The hot springs area is protected under the Maquinna Marine Provincial Park, and day-use fees to the park are covered in your tour booking fee!
The journey to Hot Springs Cove is just as beautiful as the springs itself! Take some time to enjoy the quiet ambiance of the rainforest, and be in awe of the ancient giants that surround you.
Reaching Hot Springs Cove
Reaching the end of the trail to Hot Springs Cove feels like you’re walking into a secret corner of the island. You’ll notice the steam come up onto the boardwalk from the river below, and the rocky shores come into view.
At the entrance to Hot Springs Cove, there are bathrooms, two changing stalls, and a covered area with hooks to keep your things out of the rain while you soak.
Love Hot Springs? Check Out The Complete List of Pacific Northwest Hot Springs
Getting In The Hot Springs
Hot Springs Cove in Tofino has seven geothermal pools to choose from. The closest ones to the entrance are the hottest, and then progressively get colder as you reach the ocean.
We found only the first 3-4 to be warm enough to soak in, but you can still climb over the rocks to check out the farther ones for yourself!
Tips For Visiting Hot Springs Cove on Vancouver Island
So, what can you do to make your trip to Hot Springs Cove memorable and fun? Here are some tips to help you have the best time possible!
Pack A Change of Clothes, Water Shoes, and A Towel
To maximize comfort on your trip to Hot Springs Cove, BC, we suggest you bring your swimsuit and change on-site. We chose to bring day packs to carry all our gear.
We also think that packing a pair of water shoes is a good idea since the rocks in the pools can be sharp and/or slippery. You WILL do some climbing to get around in them, so having sure footing is important.
Bring Water and Lunch
To stay hydrated and energized, bring a full water bottle and some snacks to eat before and after your soak at Hot Springs Cove. We opted to pack some of our freeze-dried food from Mountain House and used our Jet Boil to heat up water, but that’s because we had all our camping gear with us!
Alternatively, you can easily stop by a Tofino restaurant and pick up a to-go order and eat it at the hot springs. Just make sure to pack out all your garbage because no receptacles are on site.
Don’t Feed The Dogs
Located at Hot Springs Cove is a pack of dogs from the neighboring community that love to beg for food from visitors. They swim across the water every day, just to see if they can catch a fallen crumb off your sandwich…or steal it all together!
They can become quite a nuisance, so there are plenty of signs that discourage you from feeding them.
If the dogs get used to being fed, they won’t find a reason to return home, and they may get more aggressive. Please leave the dogs alone and don’t feed them (no matter how cute they are!)
Bring a Dry Bag (or something for your phone)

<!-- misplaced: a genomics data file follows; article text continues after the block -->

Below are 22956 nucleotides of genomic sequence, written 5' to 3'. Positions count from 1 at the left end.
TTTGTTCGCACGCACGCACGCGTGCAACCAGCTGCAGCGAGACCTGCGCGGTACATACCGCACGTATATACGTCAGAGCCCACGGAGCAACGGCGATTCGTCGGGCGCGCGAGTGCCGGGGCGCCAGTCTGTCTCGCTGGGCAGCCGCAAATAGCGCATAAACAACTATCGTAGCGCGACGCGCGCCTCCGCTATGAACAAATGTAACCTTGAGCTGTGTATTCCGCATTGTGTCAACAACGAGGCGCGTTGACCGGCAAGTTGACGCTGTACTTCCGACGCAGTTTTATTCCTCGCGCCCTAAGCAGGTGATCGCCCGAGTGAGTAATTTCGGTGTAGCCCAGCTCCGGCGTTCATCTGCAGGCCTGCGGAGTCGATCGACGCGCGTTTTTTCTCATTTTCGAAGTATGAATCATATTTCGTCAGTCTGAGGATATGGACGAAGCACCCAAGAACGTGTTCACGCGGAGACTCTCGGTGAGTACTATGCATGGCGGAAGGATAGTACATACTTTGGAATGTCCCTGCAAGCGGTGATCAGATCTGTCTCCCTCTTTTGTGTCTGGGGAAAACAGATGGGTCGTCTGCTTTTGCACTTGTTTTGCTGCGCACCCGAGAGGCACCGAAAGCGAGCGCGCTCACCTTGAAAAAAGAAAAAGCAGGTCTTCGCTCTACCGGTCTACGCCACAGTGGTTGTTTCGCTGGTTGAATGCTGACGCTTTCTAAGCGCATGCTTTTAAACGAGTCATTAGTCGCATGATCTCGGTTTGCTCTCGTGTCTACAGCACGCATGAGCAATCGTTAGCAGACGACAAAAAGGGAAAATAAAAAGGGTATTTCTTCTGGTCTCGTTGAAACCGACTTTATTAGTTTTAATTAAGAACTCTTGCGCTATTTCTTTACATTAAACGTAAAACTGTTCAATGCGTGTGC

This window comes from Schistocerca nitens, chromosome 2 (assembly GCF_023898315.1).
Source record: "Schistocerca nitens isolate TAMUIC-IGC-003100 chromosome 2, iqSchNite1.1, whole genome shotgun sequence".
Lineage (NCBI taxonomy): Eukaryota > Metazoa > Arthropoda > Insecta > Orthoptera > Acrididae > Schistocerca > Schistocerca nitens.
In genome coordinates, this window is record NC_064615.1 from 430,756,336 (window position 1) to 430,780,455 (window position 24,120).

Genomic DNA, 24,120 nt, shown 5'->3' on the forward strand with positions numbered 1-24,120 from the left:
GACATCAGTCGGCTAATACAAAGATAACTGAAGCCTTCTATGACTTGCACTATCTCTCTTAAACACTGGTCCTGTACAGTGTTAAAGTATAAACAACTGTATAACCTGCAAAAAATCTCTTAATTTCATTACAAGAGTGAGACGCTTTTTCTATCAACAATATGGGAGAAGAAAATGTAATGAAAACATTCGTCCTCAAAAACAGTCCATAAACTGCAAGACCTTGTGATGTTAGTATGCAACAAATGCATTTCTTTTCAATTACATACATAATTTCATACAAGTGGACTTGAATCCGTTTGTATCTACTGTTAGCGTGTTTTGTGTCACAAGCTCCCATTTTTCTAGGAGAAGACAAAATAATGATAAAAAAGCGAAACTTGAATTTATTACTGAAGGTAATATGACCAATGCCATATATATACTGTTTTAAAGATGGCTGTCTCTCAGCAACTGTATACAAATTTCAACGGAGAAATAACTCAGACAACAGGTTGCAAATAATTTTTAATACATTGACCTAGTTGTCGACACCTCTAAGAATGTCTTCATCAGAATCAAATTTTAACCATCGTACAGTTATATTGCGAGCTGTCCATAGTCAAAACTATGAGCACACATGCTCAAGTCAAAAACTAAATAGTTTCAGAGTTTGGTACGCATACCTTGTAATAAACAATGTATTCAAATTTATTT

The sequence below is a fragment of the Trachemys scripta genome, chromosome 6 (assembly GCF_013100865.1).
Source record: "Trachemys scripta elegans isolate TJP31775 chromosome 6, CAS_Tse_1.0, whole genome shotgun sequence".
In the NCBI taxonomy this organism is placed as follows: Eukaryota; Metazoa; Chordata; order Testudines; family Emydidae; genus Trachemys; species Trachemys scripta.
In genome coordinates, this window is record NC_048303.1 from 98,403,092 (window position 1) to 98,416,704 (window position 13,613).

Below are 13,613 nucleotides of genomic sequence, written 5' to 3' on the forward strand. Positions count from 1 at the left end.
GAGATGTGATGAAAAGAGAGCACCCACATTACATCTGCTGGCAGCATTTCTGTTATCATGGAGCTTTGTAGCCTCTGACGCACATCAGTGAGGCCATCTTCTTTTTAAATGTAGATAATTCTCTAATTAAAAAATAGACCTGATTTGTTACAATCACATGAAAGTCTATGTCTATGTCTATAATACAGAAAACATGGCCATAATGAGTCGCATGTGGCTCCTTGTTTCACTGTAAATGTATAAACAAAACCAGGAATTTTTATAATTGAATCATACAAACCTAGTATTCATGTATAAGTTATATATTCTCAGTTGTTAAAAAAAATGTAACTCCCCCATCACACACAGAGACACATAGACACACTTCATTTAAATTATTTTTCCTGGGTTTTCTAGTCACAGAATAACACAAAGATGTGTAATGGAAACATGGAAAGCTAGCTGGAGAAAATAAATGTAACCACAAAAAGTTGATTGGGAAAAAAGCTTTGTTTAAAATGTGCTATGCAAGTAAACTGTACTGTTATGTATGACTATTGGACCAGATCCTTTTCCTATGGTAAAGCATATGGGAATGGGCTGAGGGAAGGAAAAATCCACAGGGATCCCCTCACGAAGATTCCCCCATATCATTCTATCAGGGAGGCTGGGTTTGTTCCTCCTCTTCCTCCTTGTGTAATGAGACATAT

Because Berty and I are travel photographers, we wanted to make sure we documented this trip for you (hence this blog post 😉 ).
Therefore, we brought a dry bag with us into Hot Springs Cove filled with our DSLR camera, our phones, and a small towel as a cushion. We carried it around with us as we switched between pools, setting it on the drier rocks above the water.
If you want to bring your electronics to the pools too, here are some other water-safe cases for you to consider for your trip:
*Bonus*: If you bring a dry bag with you, you can pack away your wet suit and towel on the way out!
Watch Your Step (It’s Slippery)
From frequent use, growing algae, and hot water over the rocks, this place is a jagged slip n’ slide ready to take out its visitors.
If you can, we suggest bringing a pair of water shoes to help you steady your grip when climbing around on the rocks. We also would recommend the three-point rule: keeping at least three points of contact (like two feet and one hand) on the rocks at all times to prevent any accidents.
Book a Trip at the Earliest Possible Time
Departing on our Hot Springs Cove tour from Tofino at 9:00 am sharp, we were the first boat to arrive at the docks. This meant our little group of 8 had the pools to ourselves…but only for about 20 minutes.
After a quick solo soak, several other groups came in one after the other. At the end of our time, there were probably 30 people all squished together in the pools.
We found this to be a good opportunity to meet some new friends (we were literally all touching knees in the pool, haha) but we noticed some people were getting quite frustrated with the crowds.
Before visiting Hot Springs Cove in BC, it’s important to remember that this is a popular tourist attraction. This means it can get crowded, especially on the weekends. Now, we still think it’s worth visiting – we just wanted to tell you this so that you can manage your expectations and still have a great time!
Don’t Want To Share The Hot Springs?
If solitude is important to you, there are a few options to consider – however it is going to cost you a little more time and money. You can book a private charter floatplane to arrive earlier/later than the regular tour groups.
You can also book an overnight stay at Hot Springs Cove Campsite ($20/night), and arrange a private water taxi service for a pick-up the next day. This allows you to walk to the pools in the evening when the tour groups have already left for the day.
Alternatively, you can also book a tour to depart on a weekday. The weekends tend to be the busiest times to visit, so coming on a Tuesday may bring a little more peace and quiet!
Is It Worth The Trip?
So, with the water taxi bookings, crowds, hungry dogs, and the time commitment this brings…is it worth it?
Berty and I say YES! There’s a reason it is popular – the fun soak with crashing waves in the distance, the dreamy rainforest boardwalk, and remoteness of it all is the quintessential adventurous Vancouver Island experience.